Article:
Ice house to stay open during facelift

November 01, 2004|by TRISH RUDDER/Staff Writer

BERKELEY SPRINGS, W.VA. - Theater productions will continue as renovations to the Ice House building go on, Morgan Arts Council Ice House Director J.W. Rone said.

"Keeping it open and keeping all the programs going is important to the community," Rone said last week. "People lose interest if you close down."

Demolition work continues on the south wall and a structural engineer is always on the job, Rone said. When renovations started on the wall, problems were discovered and the only choice was to remove the wall.


"Hopefully, the demolition will be done by Thanksgiving, and then they will start on the roof," he said.

The original building was constructed in 1911, and in 1923, a new addition was built on the west side. A wooden roof was installed, and over the years, the roof deteriorated and caused leaks and damage.

"A new wall will be constructed at the south end of the addition, both the south and west section of the 1923 addition will be sheathed in metal, and a new roof put on," said Rone, the project manager for the renovation. The new roof will be made of steel, he said. The outside should be completed by summer, Rone said. Erectors Plus, a Winchester, Va., contractor is doing the outside work, he said.

The inside work will begin once the outside is finished. Arts Council board members plan to develop the three upper floors for classrooms, galleries and individual artist studios, Rone said.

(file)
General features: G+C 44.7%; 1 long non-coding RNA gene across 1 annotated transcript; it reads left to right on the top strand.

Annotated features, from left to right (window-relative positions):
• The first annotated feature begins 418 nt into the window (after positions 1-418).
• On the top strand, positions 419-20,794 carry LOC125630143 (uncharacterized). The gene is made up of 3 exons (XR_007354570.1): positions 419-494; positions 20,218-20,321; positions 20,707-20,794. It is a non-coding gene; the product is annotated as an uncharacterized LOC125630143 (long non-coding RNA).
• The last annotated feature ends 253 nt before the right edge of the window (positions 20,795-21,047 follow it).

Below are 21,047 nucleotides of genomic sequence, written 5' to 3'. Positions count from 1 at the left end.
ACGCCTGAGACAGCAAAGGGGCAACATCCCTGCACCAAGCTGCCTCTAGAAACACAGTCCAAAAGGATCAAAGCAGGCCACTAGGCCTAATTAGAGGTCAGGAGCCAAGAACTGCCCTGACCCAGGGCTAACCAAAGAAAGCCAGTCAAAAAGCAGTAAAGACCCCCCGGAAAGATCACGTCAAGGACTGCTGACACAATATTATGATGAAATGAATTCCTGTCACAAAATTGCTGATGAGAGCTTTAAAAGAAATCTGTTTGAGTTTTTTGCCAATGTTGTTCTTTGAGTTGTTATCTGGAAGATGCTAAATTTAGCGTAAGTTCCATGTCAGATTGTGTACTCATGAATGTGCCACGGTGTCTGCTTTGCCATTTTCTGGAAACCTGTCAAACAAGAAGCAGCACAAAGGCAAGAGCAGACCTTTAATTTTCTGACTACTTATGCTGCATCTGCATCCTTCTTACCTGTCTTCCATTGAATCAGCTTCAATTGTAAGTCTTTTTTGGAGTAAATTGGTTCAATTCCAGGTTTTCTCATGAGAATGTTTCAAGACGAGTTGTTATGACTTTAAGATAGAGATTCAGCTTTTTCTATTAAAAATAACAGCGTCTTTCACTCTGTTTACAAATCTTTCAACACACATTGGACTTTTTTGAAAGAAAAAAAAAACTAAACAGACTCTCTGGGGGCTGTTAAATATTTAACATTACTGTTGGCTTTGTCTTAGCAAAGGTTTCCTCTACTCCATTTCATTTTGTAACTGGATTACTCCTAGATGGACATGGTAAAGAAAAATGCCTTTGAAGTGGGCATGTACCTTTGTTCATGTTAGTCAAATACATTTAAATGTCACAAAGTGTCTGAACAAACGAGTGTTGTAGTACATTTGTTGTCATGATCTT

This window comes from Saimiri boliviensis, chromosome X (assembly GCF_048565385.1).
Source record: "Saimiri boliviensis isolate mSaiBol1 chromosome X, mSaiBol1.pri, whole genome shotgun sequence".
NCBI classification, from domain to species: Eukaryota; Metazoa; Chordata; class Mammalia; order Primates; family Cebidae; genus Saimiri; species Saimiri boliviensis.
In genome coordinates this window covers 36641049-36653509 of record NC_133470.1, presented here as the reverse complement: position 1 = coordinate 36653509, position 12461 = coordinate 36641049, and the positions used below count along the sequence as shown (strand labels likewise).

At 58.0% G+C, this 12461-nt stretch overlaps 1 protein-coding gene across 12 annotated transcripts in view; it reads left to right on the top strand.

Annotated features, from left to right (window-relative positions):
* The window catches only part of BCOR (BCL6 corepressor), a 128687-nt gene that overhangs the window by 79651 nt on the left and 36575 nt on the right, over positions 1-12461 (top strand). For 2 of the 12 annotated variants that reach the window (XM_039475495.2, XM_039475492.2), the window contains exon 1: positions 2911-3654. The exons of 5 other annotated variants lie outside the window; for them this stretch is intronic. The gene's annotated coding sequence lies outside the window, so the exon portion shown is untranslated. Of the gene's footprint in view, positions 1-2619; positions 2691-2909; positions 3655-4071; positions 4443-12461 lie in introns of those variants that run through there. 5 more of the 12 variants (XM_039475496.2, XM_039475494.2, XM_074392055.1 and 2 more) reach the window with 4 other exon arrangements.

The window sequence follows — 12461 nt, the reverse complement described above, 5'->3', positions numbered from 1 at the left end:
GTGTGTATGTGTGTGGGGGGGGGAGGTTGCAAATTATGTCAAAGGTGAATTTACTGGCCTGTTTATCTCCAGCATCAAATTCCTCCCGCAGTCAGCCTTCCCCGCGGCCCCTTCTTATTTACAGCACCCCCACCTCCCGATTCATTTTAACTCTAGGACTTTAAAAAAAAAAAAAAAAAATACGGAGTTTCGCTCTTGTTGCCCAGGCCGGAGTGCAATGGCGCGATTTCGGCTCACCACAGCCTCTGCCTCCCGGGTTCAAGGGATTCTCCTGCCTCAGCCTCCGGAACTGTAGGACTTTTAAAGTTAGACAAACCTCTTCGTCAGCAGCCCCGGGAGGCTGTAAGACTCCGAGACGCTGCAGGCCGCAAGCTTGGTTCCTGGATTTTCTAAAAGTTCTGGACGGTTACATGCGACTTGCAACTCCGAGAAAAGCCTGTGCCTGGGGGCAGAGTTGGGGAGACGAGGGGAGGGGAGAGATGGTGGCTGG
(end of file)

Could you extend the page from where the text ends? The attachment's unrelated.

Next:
The space-use plan was approved by the Morgan Arts Council board last Monday, Rone said.

"We want the entire building filled with arts business," he said.

The Morgan Arts Council received a $450,000 cultural facilities grant last month from the West Virginia Commission on the Arts for the interior work at the Ice House. Rone said Commission on the Arts member Troy Body told him the Ice House is one of the most exciting arts projects in the state.

Matching funds are required for the grant and the Morgan Arts Council started its first capital fund-raising campaign last February, he said.

During the last four years, the Morgan Arts Council received cultural facilities grants of $300,000 from the West Virginia Commission on the Arts and has matched the funding. Rone estimates the project will cost about $1.8 million and take 3 to 5 years to complete.

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